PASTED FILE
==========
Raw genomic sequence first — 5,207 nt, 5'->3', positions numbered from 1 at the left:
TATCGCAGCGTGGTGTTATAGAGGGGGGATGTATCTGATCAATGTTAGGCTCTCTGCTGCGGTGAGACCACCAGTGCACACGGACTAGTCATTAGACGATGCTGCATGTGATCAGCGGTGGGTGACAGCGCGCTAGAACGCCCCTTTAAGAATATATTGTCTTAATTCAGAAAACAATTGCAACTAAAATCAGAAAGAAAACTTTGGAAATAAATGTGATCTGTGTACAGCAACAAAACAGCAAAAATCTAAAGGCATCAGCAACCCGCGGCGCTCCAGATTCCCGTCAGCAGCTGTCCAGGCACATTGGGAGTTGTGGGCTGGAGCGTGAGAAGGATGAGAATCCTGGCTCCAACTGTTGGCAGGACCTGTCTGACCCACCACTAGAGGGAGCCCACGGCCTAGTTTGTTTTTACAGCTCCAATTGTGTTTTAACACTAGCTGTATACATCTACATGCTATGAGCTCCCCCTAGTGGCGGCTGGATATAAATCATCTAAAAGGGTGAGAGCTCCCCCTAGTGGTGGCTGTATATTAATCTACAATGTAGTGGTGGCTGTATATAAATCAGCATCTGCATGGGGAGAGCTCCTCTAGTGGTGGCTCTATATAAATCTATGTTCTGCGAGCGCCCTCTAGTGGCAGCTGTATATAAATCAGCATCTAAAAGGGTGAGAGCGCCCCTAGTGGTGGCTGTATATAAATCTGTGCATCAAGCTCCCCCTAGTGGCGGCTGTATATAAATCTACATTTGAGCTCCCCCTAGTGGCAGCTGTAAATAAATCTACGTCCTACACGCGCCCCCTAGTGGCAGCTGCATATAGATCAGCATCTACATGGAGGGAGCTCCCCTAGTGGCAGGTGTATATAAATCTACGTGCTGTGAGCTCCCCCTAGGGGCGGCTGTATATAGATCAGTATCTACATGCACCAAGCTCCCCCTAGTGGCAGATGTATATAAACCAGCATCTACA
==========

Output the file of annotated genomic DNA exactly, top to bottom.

Raw genomic sequence first — 5,207 nt, 5'->3', positions numbered from 1 at the left:
TATCGCAGCGTGGTGTTATAGAGGGGGGATGTATCTGATCAATGTTAGGCTCTCTGCTGCGGTGAGACCACCAGTGCACACGGACTAGTCATTAGACGATGCTGCATGTGATCAGCGGTGGGTGACAGCGCGCTAGAACGCCCCTTTAAGAATATATTGTCTTAATTCAGAAAACAATTGCAACTAAAATCAGAAAGAAAACTTTGGAAATAAATGTGATCTGTGTACAGCAACAAAACAGCAAAAATCTAAAGGCATCAGCAACCCGCGGCGCTCCAGATTCCCGTCAGCAGCTGTCCAGGCACATTGGGAGTTGTGGGCTGGAGCGTGAGAAGGATGAGAATCCTGGCTCCAACTGTTGGCAGGACCTGTCTGACCCACCACTAGAGGGAGCCCACGGCCTAGTTTGTTTTTACAGCTCCAATTGTGTTTTAACACTAGCTGTATACATCTACATGCTATGAGCTCCCCCTAGTGGCGGCTGGATATAAATCATCTAAAAGGGTGAGAGCTCCCCCTAGTGGTGGCTGTATATTAATCTACAATGTAGTGGTGGCTGTATATAAATCAGCATCTGCATGGGGAGAGCTCCTCTAGTGGTGGCTCTATATAAATCTATGTTCTGCGAGCGCCCTCTAGTGGCAGCTGTATATAAATCAGCATCTAAAAGGGTGAGAGCGCCCCTAGTGGTGGCTGTATATAAATCTGTGCATCAAGCTCCCCCTAGTGGCGGCTGTATATAAATCTACATTTGAGCTCCCCCTAGTGGCAGCTGTAAATAAATCTACGTCCTACACGCGCCCCCTAGTGGCAGCTGCATATAGATCAGCATCTACATGGAGGGAGCTCCCCTAGTGGCAGGTGTATATAAATCTACGTGCTGTGAGCTCCCCCTAGGGGCGGCTGTATATAGATCAGTATCTACATGCACCAAGCTCCCCCTAGTGGCAGATGTATATAAACCAGCATCTACA